Wild animals showing signs of aging

It’s pretty common to see bees getting tatty wings as well: https://www.inaturalist.org/observations/90575144

Would be interested to see a project about this.

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Swallowtails showing wear and tear:

https://www.inaturalist.org/observations/92153826
https://www.inaturalist.org/observations/89542496

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This is actually a different topic, sort of. You’re talking about creatures whose species live a long time, and OP is asking about animals that have lived a long time for their species. Like how an 80 year old human is elderly and will be showing signs of aging, but an 80 year old live oak tree is just getting started and will remain vital for a long time. It’s not too noteworthy for a jaguar to live to be 5 years old, but a field mouse that lives to that age would be fascinating. Age relative to normal life expectancy is the important thing there.

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He is asking for examples of creatures that show aging signs ? There must be some pictures somewhere. I was just typing what came to my mind. I didn’t provide any example, but I suggested Greenland sharks, and if someone has pictures of old Greenland sharks, then my comment will be mildly useful. If you are an teacher, you might get annoyed at students who don’t answer to a question. In internet forums, there is less structure generally.

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Just as a side-note, faded moths are one of @gcwarbler 's favorite things to identify. Thanks, Chuck! ;)

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Our village did a contraception treatment on white tailed deer a couple of years ago. The treated females wear tags and are still roaming the neighborhood. I noticed that one of the older regulars has faded color on her legs, which looks like what looks like ‘spats’ or ‘white socks’. This I only saw on the older female. I’ll take a picture next time she pops up again.

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Our village did a contraception treatment on white tailed deer a couple of years ago. The treated females wear tags and are still roaming the neighborhood. I noticed that one of the older regulars has faded color on her legs, which looks like ‘spats’ or ‘white socks’. This I only saw on the older female. I’ll take a picture next time she pops up again.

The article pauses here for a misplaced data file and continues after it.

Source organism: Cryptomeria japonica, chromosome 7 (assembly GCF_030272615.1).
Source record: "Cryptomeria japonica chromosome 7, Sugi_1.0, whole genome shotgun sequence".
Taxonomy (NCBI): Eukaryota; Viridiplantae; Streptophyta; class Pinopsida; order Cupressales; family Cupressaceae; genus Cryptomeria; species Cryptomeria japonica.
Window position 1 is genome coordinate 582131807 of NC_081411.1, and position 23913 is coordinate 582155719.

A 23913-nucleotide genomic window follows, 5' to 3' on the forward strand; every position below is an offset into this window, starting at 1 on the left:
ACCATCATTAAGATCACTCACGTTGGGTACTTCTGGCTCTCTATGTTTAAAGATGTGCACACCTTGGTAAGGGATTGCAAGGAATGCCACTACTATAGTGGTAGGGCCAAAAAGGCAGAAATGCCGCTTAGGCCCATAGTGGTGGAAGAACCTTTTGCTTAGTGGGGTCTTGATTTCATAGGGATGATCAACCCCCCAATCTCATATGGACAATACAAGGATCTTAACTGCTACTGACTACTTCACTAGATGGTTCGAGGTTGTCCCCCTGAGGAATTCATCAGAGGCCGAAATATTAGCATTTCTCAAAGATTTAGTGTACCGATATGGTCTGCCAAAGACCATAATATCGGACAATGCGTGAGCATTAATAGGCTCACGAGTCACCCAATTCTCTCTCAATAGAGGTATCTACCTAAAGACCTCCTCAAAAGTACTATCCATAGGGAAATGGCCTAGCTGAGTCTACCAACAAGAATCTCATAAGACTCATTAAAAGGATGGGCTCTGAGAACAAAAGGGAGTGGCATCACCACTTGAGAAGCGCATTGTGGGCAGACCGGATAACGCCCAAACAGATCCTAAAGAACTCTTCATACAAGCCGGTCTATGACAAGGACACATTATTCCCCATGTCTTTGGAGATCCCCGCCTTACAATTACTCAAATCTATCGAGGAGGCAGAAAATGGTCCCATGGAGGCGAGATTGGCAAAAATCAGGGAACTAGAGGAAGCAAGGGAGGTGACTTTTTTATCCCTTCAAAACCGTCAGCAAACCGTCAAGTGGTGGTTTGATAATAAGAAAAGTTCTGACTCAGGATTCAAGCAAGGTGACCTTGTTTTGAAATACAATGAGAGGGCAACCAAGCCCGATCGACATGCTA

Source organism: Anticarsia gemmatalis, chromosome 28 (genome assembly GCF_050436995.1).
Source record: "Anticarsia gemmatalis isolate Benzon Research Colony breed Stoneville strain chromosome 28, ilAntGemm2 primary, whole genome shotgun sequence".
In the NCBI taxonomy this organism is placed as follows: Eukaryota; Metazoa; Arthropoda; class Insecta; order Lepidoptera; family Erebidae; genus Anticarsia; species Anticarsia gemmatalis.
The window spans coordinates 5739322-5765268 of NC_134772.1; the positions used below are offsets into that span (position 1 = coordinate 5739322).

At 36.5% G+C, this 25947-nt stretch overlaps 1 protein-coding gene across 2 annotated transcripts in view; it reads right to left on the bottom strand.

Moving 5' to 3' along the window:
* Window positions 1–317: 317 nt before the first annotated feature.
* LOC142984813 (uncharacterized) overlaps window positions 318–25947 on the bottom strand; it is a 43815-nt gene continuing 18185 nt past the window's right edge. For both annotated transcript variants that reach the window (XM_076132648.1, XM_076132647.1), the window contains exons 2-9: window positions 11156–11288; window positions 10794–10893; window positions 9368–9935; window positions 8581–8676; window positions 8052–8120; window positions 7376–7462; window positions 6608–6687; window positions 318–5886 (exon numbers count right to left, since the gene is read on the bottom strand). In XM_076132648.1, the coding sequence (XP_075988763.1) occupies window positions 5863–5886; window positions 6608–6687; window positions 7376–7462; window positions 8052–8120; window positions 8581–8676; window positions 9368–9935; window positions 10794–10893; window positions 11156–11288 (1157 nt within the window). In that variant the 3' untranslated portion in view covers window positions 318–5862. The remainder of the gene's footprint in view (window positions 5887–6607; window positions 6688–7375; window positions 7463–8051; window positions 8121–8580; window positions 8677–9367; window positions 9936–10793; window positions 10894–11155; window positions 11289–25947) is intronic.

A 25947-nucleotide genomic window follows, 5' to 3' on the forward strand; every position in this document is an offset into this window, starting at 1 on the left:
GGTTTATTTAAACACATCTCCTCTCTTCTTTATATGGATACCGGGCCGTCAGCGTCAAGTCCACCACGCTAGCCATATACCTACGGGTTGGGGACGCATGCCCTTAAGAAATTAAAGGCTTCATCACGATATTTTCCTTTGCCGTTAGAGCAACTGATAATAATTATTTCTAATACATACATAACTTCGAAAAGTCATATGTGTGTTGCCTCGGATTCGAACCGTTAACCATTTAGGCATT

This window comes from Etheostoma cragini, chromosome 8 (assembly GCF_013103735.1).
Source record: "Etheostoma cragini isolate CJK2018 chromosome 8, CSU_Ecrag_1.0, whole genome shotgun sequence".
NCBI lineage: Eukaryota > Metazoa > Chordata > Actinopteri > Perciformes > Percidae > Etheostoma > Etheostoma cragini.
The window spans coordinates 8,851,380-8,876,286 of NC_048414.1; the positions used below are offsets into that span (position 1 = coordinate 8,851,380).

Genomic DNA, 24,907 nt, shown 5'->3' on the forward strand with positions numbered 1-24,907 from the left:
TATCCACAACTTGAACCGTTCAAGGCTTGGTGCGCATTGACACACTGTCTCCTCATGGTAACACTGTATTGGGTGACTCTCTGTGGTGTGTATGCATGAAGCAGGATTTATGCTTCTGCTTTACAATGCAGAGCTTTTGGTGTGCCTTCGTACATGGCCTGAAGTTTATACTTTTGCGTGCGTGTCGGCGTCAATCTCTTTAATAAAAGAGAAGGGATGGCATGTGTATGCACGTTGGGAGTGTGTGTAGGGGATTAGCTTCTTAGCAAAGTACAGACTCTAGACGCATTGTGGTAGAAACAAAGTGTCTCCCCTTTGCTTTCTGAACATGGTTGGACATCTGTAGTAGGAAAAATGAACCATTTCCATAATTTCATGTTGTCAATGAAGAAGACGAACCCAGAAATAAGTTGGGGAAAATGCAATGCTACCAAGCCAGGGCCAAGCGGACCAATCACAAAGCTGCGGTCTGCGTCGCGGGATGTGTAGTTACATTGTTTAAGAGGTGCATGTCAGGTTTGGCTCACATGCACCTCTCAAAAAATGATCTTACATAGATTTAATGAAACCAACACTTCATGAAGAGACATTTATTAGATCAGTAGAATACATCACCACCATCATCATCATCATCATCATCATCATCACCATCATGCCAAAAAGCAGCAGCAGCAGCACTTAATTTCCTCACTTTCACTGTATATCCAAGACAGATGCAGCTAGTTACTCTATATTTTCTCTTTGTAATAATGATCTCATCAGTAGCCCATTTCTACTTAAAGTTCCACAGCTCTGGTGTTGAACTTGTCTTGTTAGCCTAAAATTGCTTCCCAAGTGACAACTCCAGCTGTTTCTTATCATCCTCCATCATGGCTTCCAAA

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Pacific salmon come to mind. They definitely look decrepit at the end of their lives.

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Interesting! Pelt characteristics continue to change with age well into adulthood? Do you see individuals who you can identify right away as clearly old and declining?

That’s amazing. I’m not sure I would ever notice a cataract on the eye of a wild bear, but you are right, it is there.

Pacific Salmon are the poster-child for breeding then dying, but it turns out this is triggered by the stress of the breeding process, rather than directly by age. If one artificially removes the stressful components of the breeding process, they will breed and then live on post-reproductively.

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I have a project called Wounded Wings that collects observations of living organisms with injured, tattered, or damaged wings but are still flying.

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I have definitely noticed aging animals, in particular a bobcat. I saw it multiple times and it appeared to have arthritis, as well as a bit of sway back and prominent hips like an old horse.

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Yes, but it’s not major and it’s easiest to see on the head and face. As with humans the hair on the head and in their crest gets more and more white, wirey, and disorganized. The hair on their faces thins out, especially in the area we would call sideburns on a human.

If two mature animals are relatively close in age you can’t really tell which one is older, but if there is a bit of a gap then you can usually tell which one is older.

EDIT:

Here’s an example. All three are mature individuals, but the one of the right is oldest. The one in the middle is youngest. In this case it’s easier because the oldest one has some visible healed injuries, but even setting those aside you can see that there is a bit of difference in hair density, how well coiffed it is, and that it’s a bit lighter in color.

This was a bit of a dark day, so when editing the photo to bring out details some of the highlights wound up being blown out, but not majorly so.

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